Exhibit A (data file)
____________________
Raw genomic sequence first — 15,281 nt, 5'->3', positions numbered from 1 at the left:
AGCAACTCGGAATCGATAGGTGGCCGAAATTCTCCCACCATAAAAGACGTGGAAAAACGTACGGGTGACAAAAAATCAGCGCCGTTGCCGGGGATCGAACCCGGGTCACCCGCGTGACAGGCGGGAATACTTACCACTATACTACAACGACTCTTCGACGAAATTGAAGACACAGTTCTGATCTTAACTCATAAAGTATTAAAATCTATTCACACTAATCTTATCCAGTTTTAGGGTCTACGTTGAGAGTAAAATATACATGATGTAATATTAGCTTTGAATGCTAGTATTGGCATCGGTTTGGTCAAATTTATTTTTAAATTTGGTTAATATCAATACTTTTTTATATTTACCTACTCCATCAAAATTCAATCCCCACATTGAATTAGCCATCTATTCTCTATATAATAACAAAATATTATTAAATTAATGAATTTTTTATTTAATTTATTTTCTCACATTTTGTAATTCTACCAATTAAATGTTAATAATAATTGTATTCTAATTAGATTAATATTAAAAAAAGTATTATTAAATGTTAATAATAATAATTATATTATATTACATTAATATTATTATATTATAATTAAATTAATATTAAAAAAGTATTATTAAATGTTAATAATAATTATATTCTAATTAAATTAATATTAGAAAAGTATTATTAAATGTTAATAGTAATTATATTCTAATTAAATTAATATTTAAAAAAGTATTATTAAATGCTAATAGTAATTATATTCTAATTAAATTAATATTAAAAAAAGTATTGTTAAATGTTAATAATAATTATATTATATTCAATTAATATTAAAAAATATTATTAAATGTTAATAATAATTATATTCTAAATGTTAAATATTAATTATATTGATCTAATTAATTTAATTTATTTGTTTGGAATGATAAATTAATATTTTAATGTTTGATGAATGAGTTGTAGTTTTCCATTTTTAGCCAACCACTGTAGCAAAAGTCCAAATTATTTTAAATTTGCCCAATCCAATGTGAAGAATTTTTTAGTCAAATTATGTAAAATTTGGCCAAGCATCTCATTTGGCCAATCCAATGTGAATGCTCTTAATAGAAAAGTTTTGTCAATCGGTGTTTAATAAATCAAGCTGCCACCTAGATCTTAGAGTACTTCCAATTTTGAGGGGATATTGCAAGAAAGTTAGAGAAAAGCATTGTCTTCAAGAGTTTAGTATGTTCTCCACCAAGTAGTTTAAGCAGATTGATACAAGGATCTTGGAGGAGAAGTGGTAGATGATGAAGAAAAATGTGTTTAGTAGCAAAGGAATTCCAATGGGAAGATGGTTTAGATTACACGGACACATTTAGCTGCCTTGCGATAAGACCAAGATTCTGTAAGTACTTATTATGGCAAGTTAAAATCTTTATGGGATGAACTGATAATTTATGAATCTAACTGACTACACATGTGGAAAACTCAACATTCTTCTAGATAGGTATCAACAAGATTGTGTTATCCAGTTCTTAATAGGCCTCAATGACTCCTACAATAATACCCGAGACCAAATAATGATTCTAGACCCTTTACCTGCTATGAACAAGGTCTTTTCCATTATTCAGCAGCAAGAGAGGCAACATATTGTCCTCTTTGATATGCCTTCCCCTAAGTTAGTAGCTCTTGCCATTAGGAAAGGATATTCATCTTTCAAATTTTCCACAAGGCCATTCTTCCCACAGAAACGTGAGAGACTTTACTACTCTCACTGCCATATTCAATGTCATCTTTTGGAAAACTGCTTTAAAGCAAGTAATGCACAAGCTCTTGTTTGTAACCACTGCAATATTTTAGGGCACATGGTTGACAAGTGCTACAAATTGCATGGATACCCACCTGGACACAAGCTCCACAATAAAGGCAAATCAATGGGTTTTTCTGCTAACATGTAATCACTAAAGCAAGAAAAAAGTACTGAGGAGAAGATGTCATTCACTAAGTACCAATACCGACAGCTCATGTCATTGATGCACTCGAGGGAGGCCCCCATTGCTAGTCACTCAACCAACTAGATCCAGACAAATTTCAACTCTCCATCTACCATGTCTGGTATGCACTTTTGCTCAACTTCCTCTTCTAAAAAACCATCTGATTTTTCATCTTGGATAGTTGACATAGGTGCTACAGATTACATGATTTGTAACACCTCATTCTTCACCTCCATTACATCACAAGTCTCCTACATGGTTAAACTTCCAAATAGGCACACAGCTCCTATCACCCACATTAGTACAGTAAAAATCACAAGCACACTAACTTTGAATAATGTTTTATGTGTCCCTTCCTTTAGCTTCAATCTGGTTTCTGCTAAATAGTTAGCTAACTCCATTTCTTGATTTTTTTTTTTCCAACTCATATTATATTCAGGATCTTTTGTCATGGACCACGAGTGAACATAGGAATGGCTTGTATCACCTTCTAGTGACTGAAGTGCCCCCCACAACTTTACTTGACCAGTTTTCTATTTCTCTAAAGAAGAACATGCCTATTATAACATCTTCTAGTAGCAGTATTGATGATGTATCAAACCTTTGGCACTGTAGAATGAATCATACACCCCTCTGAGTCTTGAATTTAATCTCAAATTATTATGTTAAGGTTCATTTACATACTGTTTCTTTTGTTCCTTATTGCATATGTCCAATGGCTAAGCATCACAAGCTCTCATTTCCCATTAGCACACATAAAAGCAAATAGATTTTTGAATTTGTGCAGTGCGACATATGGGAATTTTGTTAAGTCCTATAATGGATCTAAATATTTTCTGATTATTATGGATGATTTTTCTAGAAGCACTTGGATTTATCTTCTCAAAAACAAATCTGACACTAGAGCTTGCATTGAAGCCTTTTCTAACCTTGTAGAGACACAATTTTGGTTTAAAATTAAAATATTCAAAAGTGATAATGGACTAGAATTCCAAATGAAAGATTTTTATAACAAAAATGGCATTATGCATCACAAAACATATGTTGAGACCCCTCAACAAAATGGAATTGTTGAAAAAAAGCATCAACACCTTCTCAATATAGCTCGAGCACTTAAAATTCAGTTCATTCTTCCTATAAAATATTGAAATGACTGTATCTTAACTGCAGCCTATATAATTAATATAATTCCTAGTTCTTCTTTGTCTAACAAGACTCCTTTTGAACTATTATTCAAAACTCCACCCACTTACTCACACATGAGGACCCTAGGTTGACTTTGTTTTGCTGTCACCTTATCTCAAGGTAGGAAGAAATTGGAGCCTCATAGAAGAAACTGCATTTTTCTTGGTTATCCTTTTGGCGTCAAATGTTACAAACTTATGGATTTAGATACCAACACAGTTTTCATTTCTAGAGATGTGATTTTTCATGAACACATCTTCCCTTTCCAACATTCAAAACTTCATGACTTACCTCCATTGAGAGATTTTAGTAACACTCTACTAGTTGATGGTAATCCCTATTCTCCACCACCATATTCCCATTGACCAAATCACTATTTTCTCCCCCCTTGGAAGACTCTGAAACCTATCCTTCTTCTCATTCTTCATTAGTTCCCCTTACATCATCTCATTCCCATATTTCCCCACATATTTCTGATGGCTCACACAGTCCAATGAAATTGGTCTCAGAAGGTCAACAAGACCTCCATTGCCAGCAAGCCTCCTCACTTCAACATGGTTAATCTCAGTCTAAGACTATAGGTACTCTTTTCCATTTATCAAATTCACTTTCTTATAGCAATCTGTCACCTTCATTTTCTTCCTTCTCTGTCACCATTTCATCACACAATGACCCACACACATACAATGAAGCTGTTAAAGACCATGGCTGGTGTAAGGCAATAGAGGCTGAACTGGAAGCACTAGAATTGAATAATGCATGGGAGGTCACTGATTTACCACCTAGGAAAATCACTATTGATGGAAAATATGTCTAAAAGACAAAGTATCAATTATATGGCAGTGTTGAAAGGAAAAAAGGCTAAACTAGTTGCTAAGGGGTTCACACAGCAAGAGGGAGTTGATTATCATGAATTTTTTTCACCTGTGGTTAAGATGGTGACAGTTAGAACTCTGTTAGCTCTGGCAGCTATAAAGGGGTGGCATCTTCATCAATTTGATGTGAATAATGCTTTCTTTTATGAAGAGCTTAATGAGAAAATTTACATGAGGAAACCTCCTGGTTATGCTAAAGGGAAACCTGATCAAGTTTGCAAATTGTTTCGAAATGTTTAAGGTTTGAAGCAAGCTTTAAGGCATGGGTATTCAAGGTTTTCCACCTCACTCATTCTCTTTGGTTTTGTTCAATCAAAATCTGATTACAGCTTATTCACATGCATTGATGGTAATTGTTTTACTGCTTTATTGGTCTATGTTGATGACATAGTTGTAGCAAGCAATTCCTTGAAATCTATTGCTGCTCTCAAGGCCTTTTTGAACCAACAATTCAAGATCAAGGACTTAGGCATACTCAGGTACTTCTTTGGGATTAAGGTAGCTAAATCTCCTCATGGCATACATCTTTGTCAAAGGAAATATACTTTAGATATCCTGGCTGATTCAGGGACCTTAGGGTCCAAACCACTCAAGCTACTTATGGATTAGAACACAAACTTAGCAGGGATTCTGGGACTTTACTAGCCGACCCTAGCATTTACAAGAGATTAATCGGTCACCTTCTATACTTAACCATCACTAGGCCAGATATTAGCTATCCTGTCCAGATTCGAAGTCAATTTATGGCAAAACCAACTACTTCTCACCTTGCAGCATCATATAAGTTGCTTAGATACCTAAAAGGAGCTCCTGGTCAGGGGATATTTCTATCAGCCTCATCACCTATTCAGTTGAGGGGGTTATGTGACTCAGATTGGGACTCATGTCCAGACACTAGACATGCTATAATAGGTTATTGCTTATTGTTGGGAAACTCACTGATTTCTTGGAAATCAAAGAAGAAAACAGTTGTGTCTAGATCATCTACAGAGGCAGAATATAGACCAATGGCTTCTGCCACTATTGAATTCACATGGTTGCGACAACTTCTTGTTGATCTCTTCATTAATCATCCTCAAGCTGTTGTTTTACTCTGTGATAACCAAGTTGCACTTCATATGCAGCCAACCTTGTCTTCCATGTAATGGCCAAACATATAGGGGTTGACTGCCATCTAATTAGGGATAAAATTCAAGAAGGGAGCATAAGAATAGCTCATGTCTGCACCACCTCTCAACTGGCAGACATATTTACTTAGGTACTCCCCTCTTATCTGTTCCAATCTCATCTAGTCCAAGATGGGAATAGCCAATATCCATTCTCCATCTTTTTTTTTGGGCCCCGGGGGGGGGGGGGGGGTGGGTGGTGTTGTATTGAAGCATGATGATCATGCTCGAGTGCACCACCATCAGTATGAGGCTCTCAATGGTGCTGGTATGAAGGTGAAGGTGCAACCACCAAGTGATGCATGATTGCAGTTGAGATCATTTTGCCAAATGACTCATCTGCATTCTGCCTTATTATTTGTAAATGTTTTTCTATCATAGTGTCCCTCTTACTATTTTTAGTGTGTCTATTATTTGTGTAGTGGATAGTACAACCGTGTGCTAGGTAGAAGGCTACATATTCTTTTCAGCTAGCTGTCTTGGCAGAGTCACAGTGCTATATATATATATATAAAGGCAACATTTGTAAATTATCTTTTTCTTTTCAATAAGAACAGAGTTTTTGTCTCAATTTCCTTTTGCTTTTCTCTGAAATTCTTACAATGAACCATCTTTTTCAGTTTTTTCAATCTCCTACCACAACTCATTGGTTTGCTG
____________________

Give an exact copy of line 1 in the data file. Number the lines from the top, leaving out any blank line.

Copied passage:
Raw genomic sequence first — 15,281 nt, 5'->3', positions numbered from 1 at the left: